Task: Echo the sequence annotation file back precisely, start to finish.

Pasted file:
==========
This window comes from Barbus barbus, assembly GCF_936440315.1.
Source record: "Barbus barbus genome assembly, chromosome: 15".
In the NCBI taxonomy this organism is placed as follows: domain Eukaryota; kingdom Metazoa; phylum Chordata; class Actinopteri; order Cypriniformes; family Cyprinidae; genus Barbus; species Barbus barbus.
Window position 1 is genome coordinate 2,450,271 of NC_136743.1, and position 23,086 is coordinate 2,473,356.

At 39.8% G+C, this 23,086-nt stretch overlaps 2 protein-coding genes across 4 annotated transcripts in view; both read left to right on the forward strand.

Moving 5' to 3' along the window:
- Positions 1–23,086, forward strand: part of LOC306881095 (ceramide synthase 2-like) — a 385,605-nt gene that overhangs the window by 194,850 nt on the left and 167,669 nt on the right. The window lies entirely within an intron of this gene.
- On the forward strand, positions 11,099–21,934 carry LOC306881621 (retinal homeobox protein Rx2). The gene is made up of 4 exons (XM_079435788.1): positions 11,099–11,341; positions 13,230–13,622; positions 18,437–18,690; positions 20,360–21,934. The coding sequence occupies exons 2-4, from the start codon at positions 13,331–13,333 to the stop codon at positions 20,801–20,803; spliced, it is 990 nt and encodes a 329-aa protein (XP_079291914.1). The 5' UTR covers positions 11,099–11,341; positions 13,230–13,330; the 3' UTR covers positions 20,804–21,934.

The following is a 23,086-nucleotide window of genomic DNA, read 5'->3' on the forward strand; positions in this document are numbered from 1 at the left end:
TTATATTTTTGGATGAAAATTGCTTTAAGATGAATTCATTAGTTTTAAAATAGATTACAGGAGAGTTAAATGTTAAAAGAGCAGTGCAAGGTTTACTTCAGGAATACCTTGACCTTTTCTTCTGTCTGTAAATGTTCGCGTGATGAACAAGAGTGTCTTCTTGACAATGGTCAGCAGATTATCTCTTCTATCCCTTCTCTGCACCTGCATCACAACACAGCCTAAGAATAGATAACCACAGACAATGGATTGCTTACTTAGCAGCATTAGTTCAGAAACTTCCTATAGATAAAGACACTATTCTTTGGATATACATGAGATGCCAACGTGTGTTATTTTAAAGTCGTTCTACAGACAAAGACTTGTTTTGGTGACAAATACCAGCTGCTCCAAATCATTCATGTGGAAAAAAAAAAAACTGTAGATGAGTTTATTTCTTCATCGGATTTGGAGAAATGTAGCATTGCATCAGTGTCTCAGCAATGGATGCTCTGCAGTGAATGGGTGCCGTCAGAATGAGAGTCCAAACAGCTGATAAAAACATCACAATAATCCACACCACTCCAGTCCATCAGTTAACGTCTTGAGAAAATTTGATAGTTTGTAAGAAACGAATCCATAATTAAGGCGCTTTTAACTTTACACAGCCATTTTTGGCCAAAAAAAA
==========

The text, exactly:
This window comes from Barbus barbus, assembly GCF_936440315.1.
Source record: "Barbus barbus genome assembly, chromosome: 15".
In the NCBI taxonomy this organism is placed as follows: domain Eukaryota; kingdom Metazoa; phylum Chordata; class Actinopteri; order Cypriniformes; family Cyprinidae; genus Barbus; species Barbus barbus.
Window position 1 is genome coordinate 2,450,271 of NC_136743.1, and position 23,086 is coordinate 2,473,356.

At 39.8% G+C, this 23,086-nt stretch overlaps 2 protein-coding genes across 4 annotated transcripts in view; both read left to right on the forward strand.

Moving 5' to 3' along the window:
- Positions 1–23,086, forward strand: part of LOC306881095 (ceramide synthase 2-like) — a 385,605-nt gene that overhangs the window by 194,850 nt on the left and 167,669 nt on the right. The window lies entirely within an intron of this gene.
- On the forward strand, positions 11,099–21,934 carry LOC306881621 (retinal homeobox protein Rx2). The gene is made up of 4 exons (XM_079435788.1): positions 11,099–11,341; positions 13,230–13,622; positions 18,437–18,690; positions 20,360–21,934. The coding sequence occupies exons 2-4, from the start codon at positions 13,331–13,333 to the stop codon at positions 20,801–20,803; spliced, it is 990 nt and encodes a 329-aa protein (XP_079291914.1). The 5' UTR covers positions 11,099–11,341; positions 13,230–13,330; the 3' UTR covers positions 20,804–21,934.

The following is a 23,086-nucleotide window of genomic DNA, read 5'->3' on the forward strand; positions in this document are numbered from 1 at the left end:
TTATATTTTTGGATGAAAATTGCTTTAAGATGAATTCATTAGTTTTAAAATAGATTACAGGAGAGTTAAATGTTAAAAGAGCAGTGCAAGGTTTACTTCAGGAATACCTTGACCTTTTCTTCTGTCTGTAAATGTTCGCGTGATGAACAAGAGTGTCTTCTTGACAATGGTCAGCAGATTATCTCTTCTATCCCTTCTCTGCACCTGCATCACAACACAGCCTAAGAATAGATAACCACAGACAATGGATTGCTTACTTAGCAGCATTAGTTCAGAAACTTCCTATAGATAAAGACACTATTCTTTGGATATACATGAGATGCCAACGTGTGTTATTTTAAAGTCGTTCTACAGACAAAGACTTGTTTTGGTGACAAATACCAGCTGCTCCAAATCATTCATGTGGAAAAAAAAAAAACTGTAGATGAGTTTATTTCTTCATCGGATTTGGAGAAATGTAGCATTGCATCAGTGTCTCAGCAATGGATGCTCTGCAGTGAATGGGTGCCGTCAGAATGAGAGTCCAAACAGCTGATAAAAACATCACAATAATCCACACCACTCCAGTCCATCAGTTAACGTCTTGAGAAAATTTGATAGTTTGTAAGAAACGAATCCATAATTAAGGCGCTTTTAACTTTACACAGCCATTTTTGGCCAAAAAAAA